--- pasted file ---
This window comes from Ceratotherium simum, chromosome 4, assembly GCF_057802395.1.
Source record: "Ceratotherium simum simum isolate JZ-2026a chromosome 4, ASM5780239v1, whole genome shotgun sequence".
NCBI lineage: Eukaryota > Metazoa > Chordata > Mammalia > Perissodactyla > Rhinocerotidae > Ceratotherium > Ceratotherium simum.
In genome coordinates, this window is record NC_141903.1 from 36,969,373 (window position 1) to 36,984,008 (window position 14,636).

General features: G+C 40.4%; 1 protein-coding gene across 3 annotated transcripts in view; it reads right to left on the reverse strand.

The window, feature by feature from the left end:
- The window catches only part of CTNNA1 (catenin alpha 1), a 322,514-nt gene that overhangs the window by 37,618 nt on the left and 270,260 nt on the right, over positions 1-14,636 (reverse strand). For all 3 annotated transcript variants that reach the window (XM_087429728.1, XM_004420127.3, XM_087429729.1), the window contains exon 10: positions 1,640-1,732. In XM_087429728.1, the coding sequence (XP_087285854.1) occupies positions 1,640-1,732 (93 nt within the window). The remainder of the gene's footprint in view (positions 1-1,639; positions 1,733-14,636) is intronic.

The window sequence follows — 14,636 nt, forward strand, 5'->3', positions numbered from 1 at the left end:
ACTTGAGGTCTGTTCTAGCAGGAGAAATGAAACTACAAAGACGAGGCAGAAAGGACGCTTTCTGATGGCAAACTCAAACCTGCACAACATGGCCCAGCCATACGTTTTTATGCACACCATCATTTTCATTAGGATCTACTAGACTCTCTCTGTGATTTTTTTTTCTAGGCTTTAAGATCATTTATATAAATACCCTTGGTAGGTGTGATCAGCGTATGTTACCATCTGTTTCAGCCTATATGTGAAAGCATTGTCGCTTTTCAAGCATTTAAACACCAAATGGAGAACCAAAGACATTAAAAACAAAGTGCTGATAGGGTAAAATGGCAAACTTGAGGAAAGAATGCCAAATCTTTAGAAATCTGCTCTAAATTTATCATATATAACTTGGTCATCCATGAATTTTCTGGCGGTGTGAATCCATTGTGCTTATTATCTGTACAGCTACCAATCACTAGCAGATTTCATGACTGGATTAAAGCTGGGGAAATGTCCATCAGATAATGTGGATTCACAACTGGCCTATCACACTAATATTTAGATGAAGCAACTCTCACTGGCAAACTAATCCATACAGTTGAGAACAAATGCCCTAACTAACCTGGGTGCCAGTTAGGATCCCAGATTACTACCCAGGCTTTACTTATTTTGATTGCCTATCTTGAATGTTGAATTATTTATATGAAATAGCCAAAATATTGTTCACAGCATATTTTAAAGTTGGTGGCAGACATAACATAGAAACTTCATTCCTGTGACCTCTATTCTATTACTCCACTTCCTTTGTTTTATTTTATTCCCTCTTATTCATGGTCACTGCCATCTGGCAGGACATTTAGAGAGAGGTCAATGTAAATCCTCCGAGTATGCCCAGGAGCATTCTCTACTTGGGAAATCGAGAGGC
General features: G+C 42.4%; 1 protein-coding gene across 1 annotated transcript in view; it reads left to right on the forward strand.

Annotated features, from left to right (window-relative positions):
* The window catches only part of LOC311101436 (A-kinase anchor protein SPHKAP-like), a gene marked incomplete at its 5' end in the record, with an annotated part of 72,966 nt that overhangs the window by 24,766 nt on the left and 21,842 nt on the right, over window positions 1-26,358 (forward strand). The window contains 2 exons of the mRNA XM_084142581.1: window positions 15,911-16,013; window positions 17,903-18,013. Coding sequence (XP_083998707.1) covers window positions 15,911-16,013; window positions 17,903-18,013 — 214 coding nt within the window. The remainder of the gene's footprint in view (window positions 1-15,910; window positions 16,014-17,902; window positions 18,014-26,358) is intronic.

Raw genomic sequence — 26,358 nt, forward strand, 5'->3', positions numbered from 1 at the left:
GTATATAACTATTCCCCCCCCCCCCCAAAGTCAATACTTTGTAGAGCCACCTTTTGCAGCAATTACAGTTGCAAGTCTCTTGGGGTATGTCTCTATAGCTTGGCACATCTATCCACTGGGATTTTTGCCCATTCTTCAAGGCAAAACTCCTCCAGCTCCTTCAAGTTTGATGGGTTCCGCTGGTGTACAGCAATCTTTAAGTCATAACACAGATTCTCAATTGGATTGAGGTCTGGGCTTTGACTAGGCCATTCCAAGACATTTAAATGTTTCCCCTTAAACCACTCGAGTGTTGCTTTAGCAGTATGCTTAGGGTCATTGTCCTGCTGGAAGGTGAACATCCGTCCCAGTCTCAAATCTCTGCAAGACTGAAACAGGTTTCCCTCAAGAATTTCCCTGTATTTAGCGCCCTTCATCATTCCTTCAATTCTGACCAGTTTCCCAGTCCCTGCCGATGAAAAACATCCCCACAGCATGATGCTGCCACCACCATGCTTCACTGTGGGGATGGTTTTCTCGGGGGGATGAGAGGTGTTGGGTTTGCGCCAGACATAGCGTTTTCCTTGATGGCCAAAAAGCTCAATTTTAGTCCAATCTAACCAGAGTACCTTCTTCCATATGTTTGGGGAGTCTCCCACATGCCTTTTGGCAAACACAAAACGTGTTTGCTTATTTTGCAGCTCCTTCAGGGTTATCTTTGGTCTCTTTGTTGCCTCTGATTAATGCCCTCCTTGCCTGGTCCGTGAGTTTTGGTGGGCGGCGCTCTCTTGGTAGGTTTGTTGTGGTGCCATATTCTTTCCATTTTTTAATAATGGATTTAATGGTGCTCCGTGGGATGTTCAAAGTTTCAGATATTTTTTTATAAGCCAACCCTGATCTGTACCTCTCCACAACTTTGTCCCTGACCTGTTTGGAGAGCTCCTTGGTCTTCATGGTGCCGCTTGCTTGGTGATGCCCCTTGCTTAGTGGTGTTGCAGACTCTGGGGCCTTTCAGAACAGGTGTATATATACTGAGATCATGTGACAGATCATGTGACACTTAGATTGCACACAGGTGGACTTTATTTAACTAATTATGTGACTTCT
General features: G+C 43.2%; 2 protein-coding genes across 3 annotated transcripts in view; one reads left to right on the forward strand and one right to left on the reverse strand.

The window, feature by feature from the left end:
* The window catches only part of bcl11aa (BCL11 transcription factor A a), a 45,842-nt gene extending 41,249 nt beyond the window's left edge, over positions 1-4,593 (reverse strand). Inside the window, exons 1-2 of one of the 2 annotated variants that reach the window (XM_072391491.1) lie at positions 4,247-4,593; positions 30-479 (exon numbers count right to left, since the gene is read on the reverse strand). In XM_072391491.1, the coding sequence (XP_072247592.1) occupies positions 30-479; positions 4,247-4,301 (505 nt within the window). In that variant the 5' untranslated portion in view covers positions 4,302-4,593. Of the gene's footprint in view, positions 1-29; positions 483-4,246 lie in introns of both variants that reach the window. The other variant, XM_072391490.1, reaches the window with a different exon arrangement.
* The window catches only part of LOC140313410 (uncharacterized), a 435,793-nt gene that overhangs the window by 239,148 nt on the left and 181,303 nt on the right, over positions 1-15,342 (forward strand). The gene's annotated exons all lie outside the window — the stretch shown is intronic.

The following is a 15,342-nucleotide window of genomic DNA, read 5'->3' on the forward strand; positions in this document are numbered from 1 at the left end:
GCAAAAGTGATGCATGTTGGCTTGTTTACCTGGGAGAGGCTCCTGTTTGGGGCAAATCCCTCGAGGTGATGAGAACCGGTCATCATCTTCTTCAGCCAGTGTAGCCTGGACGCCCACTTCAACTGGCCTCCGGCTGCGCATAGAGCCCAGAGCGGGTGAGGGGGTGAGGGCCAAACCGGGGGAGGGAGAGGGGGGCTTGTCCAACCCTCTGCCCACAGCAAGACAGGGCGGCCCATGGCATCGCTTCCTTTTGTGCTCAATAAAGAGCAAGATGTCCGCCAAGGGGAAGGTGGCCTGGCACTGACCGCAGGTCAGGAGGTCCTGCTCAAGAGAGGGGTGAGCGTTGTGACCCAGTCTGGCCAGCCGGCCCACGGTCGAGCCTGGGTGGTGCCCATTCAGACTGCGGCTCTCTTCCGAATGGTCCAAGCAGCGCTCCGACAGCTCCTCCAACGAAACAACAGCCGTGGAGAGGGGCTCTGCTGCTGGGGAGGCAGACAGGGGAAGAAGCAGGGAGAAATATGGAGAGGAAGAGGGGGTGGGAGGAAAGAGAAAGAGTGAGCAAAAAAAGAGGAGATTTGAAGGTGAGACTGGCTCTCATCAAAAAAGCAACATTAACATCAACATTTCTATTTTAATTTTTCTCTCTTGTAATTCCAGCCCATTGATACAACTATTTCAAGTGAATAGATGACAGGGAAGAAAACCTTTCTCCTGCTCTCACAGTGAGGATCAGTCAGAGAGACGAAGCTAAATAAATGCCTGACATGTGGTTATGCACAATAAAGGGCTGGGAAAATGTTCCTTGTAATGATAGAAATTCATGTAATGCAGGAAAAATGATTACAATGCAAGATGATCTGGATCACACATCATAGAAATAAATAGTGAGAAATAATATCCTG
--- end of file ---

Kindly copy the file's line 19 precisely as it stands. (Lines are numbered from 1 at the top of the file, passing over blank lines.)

The following is a 15,342-nucleotide window of genomic DNA, read 5'->3' on the forward strand; positions in this document are numbered from 1 at the left end: